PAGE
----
What is External Risk Monitoring? It's All in the Data

By Jonas Edgeworth, VP - Engineering, RiskIQ

Jonas Edgeworth, VP - Engineering, RiskIQ

We now live in a business environment where enterprise commerce, workflows, and assets have shifted outside of their traditional security perimeter. To operate more efficiently and communicate better with customers, businesses are moving into the cloud, SaaS, mobile, and social channels. But as these offerings move further into the mainstream of our personal and professional lives, we must remember that with new digital channels comes all new risk.

Intentional or not, business units choose these external services without fully considering the security implications, circumventing centralized controls for immediacy of execution. For instance, they may purchase technical services from cloud providers or move enterprise assets and their associated data beyond the purview (and sight) of the CSO’s office. In fact, many of the mobile apps you come across were developed and published to several hundred app stores without any intermediate controls.

"A comprehensive WHOIS database shows how domains are related based on registration information."

Security programs must adapt to this ever-increasing attack surface to successfully protect their customers and employees. Managing this growth is more and more difficult given the variety of avenues that support it, all of which can lead to significant visibility gaps for the traditional Information Security organization.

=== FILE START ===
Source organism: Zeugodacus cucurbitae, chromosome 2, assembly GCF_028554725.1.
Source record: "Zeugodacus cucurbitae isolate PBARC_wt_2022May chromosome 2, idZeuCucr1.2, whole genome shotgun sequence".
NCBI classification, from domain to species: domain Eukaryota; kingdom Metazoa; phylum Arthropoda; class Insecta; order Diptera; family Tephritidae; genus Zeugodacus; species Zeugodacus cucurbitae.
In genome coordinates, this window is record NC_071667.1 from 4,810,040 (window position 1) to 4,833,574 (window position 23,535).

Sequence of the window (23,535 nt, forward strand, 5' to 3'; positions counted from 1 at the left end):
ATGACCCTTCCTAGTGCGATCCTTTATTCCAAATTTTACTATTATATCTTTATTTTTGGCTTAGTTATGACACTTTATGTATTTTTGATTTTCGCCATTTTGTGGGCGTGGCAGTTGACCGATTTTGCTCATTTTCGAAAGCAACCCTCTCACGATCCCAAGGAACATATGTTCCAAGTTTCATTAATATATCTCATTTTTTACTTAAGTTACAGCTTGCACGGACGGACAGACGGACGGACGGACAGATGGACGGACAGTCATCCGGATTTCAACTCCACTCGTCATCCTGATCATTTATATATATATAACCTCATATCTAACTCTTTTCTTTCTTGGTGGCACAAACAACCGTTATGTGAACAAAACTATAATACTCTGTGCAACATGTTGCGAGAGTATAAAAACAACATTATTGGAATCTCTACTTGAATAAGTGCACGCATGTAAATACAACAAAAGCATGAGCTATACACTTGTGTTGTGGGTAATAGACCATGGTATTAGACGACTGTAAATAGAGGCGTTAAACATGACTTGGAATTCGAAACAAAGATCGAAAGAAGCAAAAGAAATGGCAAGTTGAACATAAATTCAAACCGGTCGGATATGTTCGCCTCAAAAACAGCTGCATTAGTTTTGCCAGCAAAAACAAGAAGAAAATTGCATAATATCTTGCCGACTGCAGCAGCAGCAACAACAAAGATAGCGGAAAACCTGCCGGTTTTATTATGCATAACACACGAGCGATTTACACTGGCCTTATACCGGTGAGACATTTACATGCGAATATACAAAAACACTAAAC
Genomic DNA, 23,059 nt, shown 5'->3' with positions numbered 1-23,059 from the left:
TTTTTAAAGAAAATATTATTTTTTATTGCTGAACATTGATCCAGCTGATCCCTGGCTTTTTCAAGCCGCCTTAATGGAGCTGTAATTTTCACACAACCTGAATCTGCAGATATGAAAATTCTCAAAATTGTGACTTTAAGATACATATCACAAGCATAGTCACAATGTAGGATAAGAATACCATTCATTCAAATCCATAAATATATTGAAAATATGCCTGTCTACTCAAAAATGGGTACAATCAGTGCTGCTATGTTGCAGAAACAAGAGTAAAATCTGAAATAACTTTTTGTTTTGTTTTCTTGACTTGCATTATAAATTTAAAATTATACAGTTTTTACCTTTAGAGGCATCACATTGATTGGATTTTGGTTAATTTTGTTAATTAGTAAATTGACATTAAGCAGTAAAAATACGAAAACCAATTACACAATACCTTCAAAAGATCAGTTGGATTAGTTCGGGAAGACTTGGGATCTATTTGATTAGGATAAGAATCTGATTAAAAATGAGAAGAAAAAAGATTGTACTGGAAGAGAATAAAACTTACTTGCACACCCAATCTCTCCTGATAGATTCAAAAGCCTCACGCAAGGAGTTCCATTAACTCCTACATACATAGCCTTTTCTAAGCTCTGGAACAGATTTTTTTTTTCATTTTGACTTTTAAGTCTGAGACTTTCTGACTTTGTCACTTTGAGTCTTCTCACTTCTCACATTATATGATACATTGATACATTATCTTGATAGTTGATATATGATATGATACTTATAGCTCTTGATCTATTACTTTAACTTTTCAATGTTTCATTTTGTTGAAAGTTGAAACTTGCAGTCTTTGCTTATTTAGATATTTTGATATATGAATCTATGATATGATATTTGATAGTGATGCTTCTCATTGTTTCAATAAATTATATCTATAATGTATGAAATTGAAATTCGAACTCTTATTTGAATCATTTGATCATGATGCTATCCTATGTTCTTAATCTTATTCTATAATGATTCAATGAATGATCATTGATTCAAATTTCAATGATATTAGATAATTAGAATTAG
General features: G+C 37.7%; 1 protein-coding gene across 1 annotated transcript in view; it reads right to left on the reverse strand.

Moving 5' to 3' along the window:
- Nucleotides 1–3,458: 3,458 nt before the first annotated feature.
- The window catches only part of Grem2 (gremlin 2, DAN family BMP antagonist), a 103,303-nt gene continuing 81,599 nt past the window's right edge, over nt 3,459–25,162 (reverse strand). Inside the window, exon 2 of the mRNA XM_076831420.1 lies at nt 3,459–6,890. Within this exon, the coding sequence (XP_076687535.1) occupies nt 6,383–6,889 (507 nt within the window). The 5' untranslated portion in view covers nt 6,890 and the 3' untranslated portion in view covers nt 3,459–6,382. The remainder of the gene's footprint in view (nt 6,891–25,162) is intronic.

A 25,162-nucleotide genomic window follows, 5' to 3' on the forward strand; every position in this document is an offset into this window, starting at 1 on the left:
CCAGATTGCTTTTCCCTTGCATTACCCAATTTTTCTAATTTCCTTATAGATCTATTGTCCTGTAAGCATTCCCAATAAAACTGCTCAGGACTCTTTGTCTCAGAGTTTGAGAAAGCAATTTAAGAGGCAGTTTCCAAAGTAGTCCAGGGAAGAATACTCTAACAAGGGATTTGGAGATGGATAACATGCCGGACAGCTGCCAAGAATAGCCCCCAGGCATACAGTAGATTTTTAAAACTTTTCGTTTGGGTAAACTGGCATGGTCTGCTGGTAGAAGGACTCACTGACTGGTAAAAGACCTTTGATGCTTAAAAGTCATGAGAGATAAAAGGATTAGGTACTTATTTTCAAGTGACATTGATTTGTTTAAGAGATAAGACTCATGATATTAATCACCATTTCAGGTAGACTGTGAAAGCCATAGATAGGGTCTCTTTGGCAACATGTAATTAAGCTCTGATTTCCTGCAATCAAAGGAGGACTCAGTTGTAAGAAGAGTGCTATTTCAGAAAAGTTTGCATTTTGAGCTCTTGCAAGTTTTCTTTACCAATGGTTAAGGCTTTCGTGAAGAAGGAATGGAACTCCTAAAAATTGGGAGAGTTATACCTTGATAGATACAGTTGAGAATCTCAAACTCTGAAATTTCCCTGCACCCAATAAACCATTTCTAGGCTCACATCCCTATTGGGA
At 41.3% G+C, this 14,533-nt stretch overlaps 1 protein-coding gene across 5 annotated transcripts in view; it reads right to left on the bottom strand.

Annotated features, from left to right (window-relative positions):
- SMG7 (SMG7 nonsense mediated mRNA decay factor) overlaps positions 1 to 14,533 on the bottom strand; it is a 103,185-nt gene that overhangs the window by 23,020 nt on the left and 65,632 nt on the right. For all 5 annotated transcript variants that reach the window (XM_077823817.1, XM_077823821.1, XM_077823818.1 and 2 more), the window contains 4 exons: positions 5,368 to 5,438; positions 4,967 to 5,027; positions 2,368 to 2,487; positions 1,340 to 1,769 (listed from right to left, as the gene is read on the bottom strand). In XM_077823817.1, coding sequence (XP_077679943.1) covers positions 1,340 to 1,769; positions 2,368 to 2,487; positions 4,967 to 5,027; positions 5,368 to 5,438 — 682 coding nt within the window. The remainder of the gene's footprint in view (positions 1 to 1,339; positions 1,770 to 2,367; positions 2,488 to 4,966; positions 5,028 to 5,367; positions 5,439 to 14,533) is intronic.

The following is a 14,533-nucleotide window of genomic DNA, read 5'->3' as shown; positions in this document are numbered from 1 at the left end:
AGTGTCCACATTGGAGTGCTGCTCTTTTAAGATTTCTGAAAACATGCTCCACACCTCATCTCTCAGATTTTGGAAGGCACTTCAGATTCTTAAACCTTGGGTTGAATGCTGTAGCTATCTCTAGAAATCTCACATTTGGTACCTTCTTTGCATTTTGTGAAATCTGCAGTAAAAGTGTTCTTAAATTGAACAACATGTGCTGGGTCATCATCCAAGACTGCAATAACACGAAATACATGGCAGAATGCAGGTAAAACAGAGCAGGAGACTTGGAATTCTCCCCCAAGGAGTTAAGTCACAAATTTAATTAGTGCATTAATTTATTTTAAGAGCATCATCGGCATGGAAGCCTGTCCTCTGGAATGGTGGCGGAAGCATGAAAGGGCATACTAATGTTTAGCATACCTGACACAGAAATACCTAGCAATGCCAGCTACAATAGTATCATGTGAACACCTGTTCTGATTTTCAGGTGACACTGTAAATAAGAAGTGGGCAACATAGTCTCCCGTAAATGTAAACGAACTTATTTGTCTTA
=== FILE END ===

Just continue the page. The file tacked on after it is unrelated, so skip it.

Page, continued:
With reduced resources and a shortage of trained security professionals, security teams responsible for tackling these challenges are being asked to do more with less—and many feel like they are working with the deck stacked against them. Without specialized tools and knowledge, threats that originate outside the traditional perimeter can’t be mitigated on time or at the source—there are simply too many signals and not enough context to identify and prioritize incidents and to take action against them.

Imagine finding a compromised website serving up malware which appears to be owned by your organization. It’s hosted by Amazon Web Services (AWS) and uses a privacy protected domain registration via GoDaddy. You’re the one responsible for finding the person in your organization who stood up the website so you can begin mitigating the incident. How long would that take? For most security professionals, by the time you addressed it, it would be too late.

Embrace The New World Order

Recently, Forrester, inc released The Forrester Wave™: Digital Risk Monitoring, Q3 2016. Like most categories established by Forrester, the creation of the Digital Risk Monitoring (DRM) shows the writing on the wall: solutions that focus on security outside the firewall are now table stakes for CISOs. But the complexity of protecting this attack surface should not discourage security teams from tackling these challenges head on. Security teams need to be empowered to gain oversight over these new channels without having to act as a gatekeeper for critical business initiatives.